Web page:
The city's competitive high schools are more closely scrutinizing students' works for possible plagiarism.
The prestigious Stuyvesant High School is among more than the 150 city schools who are using cheat-checking services to ensure students are not cribbing other works, the New York Post reports.
At least a dozen of New York City's most selective high schools have contracted directly with Turnitin, a plagiarism prevention service.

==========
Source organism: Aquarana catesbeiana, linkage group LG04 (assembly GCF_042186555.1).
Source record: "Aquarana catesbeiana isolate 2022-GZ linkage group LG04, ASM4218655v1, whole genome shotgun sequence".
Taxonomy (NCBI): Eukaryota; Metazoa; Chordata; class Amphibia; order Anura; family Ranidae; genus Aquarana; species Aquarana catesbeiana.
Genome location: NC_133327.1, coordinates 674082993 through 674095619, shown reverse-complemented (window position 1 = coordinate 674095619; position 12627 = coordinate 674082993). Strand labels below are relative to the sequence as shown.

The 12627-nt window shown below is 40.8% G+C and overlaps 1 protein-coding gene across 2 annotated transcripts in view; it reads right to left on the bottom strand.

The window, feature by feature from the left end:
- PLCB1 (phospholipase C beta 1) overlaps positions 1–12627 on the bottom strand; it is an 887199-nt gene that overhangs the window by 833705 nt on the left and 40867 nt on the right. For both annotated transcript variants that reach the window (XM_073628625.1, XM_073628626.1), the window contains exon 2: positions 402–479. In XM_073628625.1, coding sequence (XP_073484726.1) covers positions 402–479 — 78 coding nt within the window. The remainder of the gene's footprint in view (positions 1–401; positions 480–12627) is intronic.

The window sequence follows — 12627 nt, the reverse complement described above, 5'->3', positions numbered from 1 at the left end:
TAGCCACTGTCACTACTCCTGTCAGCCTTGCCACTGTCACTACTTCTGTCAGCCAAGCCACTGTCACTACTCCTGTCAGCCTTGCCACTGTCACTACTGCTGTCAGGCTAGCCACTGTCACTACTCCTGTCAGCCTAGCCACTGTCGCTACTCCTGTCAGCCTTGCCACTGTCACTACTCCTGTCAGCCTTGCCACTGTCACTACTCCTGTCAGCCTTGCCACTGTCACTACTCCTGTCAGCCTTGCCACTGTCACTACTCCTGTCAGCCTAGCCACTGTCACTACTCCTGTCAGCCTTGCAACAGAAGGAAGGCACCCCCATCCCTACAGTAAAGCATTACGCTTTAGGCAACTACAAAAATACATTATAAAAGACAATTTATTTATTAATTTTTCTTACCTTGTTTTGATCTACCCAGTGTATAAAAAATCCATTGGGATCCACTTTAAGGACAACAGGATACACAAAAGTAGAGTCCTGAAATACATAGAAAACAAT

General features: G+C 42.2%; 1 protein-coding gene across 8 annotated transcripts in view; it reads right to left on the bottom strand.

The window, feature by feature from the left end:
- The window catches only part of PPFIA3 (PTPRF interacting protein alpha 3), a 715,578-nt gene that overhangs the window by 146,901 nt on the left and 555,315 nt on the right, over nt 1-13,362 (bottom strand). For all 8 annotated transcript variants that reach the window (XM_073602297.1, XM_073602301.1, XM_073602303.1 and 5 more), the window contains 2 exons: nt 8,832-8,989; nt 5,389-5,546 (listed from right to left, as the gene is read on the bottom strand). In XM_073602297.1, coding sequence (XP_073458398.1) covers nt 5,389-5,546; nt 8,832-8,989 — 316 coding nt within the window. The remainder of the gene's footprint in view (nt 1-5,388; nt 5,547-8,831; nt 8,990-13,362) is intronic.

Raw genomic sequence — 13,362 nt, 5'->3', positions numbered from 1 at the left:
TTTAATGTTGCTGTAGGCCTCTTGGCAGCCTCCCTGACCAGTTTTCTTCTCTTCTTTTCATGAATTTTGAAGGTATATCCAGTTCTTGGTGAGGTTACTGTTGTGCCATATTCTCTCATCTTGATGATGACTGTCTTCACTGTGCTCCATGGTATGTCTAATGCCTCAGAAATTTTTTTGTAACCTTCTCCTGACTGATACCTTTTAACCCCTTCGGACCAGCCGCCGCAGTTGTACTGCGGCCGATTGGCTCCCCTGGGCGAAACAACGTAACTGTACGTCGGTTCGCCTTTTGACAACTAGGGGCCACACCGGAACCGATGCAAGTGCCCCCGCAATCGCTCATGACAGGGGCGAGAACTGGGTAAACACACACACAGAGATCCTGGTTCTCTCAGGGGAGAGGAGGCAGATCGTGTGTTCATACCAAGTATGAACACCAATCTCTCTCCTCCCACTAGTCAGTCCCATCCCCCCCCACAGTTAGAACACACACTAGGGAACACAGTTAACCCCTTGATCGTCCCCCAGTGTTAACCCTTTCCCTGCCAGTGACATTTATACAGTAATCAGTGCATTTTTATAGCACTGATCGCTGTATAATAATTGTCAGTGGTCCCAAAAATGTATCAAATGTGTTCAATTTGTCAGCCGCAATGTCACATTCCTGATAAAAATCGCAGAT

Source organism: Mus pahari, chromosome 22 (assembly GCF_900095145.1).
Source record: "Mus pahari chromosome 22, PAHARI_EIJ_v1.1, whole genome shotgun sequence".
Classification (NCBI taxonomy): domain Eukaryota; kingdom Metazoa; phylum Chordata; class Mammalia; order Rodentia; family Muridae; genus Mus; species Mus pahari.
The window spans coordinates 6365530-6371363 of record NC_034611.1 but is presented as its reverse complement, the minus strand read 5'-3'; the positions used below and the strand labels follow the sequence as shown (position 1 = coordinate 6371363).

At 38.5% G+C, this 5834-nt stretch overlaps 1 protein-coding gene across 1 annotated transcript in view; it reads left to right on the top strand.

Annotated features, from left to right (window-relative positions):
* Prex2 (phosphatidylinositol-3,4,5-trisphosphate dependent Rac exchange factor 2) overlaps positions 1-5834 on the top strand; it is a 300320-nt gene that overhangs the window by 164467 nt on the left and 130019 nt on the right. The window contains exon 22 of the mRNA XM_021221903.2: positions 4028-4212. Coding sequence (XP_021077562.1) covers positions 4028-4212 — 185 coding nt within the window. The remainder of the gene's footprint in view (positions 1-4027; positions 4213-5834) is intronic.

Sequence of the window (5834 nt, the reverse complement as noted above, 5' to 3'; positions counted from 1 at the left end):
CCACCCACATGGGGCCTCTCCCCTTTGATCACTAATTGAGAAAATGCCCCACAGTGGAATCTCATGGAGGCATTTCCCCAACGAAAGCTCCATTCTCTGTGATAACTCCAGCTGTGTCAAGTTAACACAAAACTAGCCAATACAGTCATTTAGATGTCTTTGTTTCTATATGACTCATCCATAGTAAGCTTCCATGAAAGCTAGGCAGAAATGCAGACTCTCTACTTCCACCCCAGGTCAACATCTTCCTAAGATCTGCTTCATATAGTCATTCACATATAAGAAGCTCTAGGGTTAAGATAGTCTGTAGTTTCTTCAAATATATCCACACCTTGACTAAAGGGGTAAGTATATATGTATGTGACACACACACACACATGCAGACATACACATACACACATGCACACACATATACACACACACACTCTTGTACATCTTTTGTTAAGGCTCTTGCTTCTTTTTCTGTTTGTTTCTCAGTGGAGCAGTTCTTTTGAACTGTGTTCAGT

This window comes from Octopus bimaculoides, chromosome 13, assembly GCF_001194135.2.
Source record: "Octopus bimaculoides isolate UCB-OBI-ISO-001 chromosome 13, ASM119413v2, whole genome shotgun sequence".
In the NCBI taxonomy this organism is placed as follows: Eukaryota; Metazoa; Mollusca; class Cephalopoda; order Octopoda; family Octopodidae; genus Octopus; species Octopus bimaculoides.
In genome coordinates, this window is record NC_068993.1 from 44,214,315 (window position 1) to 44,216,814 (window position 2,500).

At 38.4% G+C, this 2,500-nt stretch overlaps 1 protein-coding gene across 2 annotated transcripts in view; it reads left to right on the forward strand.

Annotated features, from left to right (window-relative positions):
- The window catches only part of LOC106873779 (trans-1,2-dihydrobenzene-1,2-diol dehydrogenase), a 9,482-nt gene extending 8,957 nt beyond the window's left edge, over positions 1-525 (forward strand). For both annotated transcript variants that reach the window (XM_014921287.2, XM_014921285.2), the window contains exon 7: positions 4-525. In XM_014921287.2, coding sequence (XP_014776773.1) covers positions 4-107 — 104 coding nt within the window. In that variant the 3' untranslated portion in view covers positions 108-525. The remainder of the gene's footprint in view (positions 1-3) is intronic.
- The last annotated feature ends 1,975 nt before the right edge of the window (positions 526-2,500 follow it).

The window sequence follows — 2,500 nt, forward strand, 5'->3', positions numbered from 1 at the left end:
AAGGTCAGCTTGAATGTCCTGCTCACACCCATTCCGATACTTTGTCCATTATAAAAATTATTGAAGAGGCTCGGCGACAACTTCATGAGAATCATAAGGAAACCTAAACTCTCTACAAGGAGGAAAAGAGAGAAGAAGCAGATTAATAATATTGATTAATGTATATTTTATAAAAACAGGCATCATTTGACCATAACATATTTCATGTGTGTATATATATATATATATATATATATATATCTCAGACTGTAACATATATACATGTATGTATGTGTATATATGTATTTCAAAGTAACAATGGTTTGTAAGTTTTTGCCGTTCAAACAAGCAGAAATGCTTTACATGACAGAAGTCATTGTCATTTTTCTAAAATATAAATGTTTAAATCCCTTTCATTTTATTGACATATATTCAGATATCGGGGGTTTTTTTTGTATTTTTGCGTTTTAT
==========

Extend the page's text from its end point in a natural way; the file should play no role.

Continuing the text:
Turnitin checks submitted papers against more than 17 billion web pages, 200 million student papers and leading library databases and publications, according to its website. It charges schools $2 per student a year.
Many other schools get plagiarism-detecting services through textbook publishers, according to the Post.
Last school year, 173 city students were suspended for "scholastic dishonesty," including plagiarism, cheating on tests and collusion on papers, spokeswoman Marge Feinberg told the Post. That was up from 146 suspensions in 2009-10 but less than the 204 in 2008-09.